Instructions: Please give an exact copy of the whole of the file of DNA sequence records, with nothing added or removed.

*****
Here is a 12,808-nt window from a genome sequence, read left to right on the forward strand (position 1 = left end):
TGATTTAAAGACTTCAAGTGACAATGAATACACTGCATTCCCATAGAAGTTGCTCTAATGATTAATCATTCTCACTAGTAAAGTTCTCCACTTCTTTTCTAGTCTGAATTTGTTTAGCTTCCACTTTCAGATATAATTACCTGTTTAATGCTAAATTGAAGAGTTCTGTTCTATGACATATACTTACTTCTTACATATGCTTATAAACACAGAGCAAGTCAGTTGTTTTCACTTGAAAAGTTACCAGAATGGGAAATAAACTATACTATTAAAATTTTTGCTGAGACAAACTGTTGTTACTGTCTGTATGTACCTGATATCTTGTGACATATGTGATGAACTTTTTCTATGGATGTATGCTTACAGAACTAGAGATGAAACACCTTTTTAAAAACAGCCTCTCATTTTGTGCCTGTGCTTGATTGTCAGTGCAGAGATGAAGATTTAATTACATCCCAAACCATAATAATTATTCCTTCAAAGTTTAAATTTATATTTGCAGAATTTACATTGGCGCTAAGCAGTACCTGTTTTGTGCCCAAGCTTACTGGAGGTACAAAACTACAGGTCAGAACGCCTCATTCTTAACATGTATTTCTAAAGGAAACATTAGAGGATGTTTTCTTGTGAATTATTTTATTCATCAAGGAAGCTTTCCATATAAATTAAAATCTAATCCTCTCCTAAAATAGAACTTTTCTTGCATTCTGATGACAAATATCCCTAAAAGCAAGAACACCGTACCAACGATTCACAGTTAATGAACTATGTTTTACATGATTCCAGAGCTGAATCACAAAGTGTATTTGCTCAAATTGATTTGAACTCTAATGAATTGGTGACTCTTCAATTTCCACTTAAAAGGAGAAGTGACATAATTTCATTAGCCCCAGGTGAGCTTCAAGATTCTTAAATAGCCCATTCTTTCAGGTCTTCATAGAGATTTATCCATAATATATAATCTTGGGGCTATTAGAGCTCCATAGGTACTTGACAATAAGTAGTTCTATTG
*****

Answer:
Here is a 12,808-nt window from a genome sequence, read left to right on the forward strand (position 1 = left end):
TGATTTAAAGACTTCAAGTGACAATGAATACACTGCATTCCCATAGAAGTTGCTCTAATGATTAATCATTCTCACTAGTAAAGTTCTCCACTTCTTTTCTAGTCTGAATTTGTTTAGCTTCCACTTTCAGATATAATTACCTGTTTAATGCTAAATTGAAGAGTTCTGTTCTATGACATATACTTACTTCTTACATATGCTTATAAACACAGAGCAAGTCAGTTGTTTTCACTTGAAAAGTTACCAGAATGGGAAATAAACTATACTATTAAAATTTTTGCTGAGACAAACTGTTGTTACTGTCTGTATGTACCTGATATCTTGTGACATATGTGATGAACTTTTTCTATGGATGTATGCTTACAGAACTAGAGATGAAACACCTTTTTAAAAACAGCCTCTCATTTTGTGCCTGTGCTTGATTGTCAGTGCAGAGATGAAGATTTAATTACATCCCAAACCATAATAATTATTCCTTCAAAGTTTAAATTTATATTTGCAGAATTTACATTGGCGCTAAGCAGTACCTGTTTTGTGCCCAAGCTTACTGGAGGTACAAAACTACAGGTCAGAACGCCTCATTCTTAACATGTATTTCTAAAGGAAACATTAGAGGATGTTTTCTTGTGAATTATTTTATTCATCAAGGAAGCTTTCCATATAAATTAAAATCTAATCCTCTCCTAAAATAGAACTTTTCTTGCATTCTGATGACAAATATCCCTAAAAGCAAGAACACCGTACCAACGATTCACAGTTAATGAACTATGTTTTACATGATTCCAGAGCTGAATCACAAAGTGTATTTGCTCAAATTGATTTGAACTCTAATGAATTGGTGACTCTTCAATTTCCACTTAAAAGGAGAAGTGACATAATTTCATTAGCCCCAGGTGAGCTTCAAGATTCTTAAATAGCCCATTCTTTCAGGTCTTCATAGAGATTTATCCATAATATATAATCTTGGGGCTATTAGAGCTCCATAGGTACTTGACAATAAGTAGTTCTATTG